Proc. SPIE. 11261, Components and Packaging for Laser Systems VI
KEYWORDS: High power lasers, Control systems, Semiconductor lasers, Collimation, Micro optics, Optical alignment, High power diode lasers, Active optics, Tolerancing, Assembly tolerances, Laser bonding
The industrial assembly processes for fast axis collimation (FAC) lenses with high power laser diodes are continuously being improved and automated. The system requirements allow for various solutions for the attachment process of the micro-optic component, the standard being active assembly relative to the light emitting laser-diode facet with joining by a UV-curable glue at attachment positions outside of the laser beam-path. To facilitate higher degrees of freedom and to optimize the results in the joining process with tighter tolerances in some critical functions, the FAC mounted on tab is one of the possible solutions and a viable process option. We report the results of high accuracy preassembly of FAC on tab with respect to the specific requirement of a target assembly back focal length within tight tolerance values.
As power densities of laser diodes continuously increase, the effects of absorption losses in fast axis collimation lenses become exceedingly important. We report our analysis of two drivers of these absorption losses, coating absorption and glass bulk absorption, and how these absorption losses cause a thermal impact and have an influence on the performance of the laser beam quality emitted from a laser diode equipped with a fast axis collimation lens on a bottom tab. The presented results are derived from finite element method (FEM) simulations and the FEM model used is based on material data from data sheets and a heat transfer coefficient derived from cooling curves of components observed by a thermal infrared camera.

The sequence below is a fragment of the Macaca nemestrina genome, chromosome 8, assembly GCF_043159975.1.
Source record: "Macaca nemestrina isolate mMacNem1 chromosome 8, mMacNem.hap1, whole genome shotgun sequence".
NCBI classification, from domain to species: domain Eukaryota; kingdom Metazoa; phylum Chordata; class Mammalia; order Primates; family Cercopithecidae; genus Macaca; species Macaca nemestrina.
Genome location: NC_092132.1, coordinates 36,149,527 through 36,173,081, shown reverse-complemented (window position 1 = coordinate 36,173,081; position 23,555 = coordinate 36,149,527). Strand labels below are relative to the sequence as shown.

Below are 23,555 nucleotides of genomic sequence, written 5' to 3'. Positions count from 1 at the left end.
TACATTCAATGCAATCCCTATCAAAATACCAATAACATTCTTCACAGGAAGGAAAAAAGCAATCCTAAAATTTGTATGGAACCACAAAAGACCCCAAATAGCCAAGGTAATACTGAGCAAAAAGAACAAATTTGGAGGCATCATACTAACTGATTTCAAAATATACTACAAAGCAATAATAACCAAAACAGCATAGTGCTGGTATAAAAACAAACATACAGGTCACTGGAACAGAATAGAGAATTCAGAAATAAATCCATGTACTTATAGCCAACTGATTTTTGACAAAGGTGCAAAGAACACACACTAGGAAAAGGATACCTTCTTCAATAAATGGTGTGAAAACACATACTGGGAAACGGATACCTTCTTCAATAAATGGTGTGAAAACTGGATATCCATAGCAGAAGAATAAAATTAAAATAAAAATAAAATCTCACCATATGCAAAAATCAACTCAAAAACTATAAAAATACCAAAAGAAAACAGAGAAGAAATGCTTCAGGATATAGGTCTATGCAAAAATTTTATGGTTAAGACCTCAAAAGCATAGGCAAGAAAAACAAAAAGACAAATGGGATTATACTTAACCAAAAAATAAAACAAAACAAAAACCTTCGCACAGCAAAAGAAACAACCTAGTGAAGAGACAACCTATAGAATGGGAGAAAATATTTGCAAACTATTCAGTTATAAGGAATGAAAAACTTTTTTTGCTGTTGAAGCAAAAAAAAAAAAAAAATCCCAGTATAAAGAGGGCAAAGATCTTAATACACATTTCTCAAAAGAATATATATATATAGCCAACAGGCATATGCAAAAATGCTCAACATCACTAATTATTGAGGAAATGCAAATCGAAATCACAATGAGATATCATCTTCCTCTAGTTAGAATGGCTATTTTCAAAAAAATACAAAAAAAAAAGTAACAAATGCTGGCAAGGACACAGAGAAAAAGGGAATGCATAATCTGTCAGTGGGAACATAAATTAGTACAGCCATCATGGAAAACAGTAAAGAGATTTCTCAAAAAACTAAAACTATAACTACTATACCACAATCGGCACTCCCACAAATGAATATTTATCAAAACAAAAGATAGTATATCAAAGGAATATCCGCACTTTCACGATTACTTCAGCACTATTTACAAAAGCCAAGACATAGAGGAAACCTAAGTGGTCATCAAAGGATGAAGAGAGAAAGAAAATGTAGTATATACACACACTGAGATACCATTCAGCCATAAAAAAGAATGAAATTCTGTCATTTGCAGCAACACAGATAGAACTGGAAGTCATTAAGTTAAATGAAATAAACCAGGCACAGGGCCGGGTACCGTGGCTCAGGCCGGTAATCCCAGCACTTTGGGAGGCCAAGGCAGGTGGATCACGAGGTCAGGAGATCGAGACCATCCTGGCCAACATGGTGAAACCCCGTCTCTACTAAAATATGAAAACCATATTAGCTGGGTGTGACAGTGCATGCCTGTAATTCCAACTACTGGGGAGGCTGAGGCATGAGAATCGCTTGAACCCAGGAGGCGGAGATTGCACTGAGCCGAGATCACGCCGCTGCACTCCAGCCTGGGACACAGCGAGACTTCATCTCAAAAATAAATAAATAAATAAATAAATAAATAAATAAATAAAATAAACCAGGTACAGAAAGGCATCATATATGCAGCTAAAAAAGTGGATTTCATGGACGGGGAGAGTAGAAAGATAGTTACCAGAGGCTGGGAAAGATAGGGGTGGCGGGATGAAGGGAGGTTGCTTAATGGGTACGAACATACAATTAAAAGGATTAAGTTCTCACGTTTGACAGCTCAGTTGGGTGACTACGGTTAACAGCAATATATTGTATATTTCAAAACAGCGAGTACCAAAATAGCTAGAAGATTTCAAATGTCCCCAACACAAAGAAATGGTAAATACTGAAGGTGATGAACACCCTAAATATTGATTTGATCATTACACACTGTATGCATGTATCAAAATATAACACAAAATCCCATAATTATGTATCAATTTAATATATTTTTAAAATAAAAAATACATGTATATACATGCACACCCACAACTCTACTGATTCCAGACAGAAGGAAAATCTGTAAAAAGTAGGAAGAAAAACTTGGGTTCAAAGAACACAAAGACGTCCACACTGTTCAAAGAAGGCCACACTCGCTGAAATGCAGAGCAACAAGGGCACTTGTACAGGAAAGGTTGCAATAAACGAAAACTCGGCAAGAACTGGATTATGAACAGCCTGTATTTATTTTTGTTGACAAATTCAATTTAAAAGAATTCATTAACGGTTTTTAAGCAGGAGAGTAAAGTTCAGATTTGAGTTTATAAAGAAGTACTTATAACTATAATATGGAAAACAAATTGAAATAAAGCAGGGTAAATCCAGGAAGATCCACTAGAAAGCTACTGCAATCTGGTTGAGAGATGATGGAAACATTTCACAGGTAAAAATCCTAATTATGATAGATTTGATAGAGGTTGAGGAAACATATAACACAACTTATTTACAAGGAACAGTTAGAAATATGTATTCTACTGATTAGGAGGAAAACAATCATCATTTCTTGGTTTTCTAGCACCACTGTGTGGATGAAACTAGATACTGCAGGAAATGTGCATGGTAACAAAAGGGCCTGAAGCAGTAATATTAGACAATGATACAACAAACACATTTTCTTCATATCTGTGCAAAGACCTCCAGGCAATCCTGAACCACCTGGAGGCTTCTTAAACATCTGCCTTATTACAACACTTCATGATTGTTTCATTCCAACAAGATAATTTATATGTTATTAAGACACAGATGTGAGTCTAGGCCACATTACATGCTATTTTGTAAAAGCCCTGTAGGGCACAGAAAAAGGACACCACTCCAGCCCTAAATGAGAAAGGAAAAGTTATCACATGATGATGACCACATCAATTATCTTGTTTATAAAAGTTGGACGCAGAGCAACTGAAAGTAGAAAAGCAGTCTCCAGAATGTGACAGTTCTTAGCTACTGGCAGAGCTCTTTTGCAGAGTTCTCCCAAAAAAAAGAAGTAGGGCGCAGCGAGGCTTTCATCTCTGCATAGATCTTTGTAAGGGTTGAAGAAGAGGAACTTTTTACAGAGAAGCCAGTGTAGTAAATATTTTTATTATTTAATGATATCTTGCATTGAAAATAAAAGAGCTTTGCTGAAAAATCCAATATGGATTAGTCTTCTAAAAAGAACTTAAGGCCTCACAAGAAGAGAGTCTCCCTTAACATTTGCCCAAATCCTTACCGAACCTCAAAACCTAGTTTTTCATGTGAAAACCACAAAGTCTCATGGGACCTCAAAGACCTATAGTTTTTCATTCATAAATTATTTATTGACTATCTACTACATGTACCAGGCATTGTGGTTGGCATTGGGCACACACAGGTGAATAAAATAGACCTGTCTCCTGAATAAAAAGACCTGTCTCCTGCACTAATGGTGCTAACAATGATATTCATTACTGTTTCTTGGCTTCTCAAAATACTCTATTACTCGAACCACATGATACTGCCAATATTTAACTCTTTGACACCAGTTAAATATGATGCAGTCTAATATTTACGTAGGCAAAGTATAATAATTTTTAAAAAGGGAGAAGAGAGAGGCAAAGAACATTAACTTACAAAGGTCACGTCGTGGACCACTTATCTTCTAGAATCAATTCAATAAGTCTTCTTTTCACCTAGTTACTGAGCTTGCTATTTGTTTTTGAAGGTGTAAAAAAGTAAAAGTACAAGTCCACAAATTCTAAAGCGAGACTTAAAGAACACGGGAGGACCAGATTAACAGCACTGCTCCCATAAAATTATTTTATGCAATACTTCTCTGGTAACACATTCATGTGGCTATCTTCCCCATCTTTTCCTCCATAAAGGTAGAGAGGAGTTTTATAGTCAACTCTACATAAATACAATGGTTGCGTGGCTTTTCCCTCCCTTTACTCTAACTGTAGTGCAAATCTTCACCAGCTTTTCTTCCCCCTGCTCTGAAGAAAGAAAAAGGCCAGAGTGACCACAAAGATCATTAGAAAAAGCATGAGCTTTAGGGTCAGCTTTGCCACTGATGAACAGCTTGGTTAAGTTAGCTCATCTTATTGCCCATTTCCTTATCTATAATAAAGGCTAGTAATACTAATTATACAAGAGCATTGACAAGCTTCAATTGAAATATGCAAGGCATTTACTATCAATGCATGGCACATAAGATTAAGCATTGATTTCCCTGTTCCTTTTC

Precision glass molding (PGM) is an optical manufacturing process used to hot press optical glass into a specified lens shape. This is done by taking the glass to a temperature above T<sub>g</sub> and exerting force using an upper and lower mold. These molds will, together, give the pressed lens its shape. This study focuses on the high temperature interactions between the mold tooling material and two optical oxide glasses, Ohara’s L-BAL35 and Schott’s N-FK5. Flat molds were used to press flat glass work pieces at high temperature and force; key post process parameters such as sample and mold surface contamination using EDS and visible degradation via SEM were catalogued and analyzed. The molds used were bare tungsten carbide (WC) and silicon carbide (SiC) with an amorphous SiC chemical vapor deposition (CVD) coating. The results showed that raw WC molds suffered the most degradation including physical damage as well as chemical adherence and reaction. The Ti binder used in the WC as well as some the tungsten itself transferred to both glasses and caused a white reflective layer to appear on the molded glass surface. Severe damage was evident after only 2 pressing cycles with potassium from N-FK5 being the most prominent chemical contaminant. N-FK5 proved to be the more corrosive of the two glasses in all occasions. The SiC coated molds fared better in terms of degradation than the WC, however sticking of glass to mold was a problem.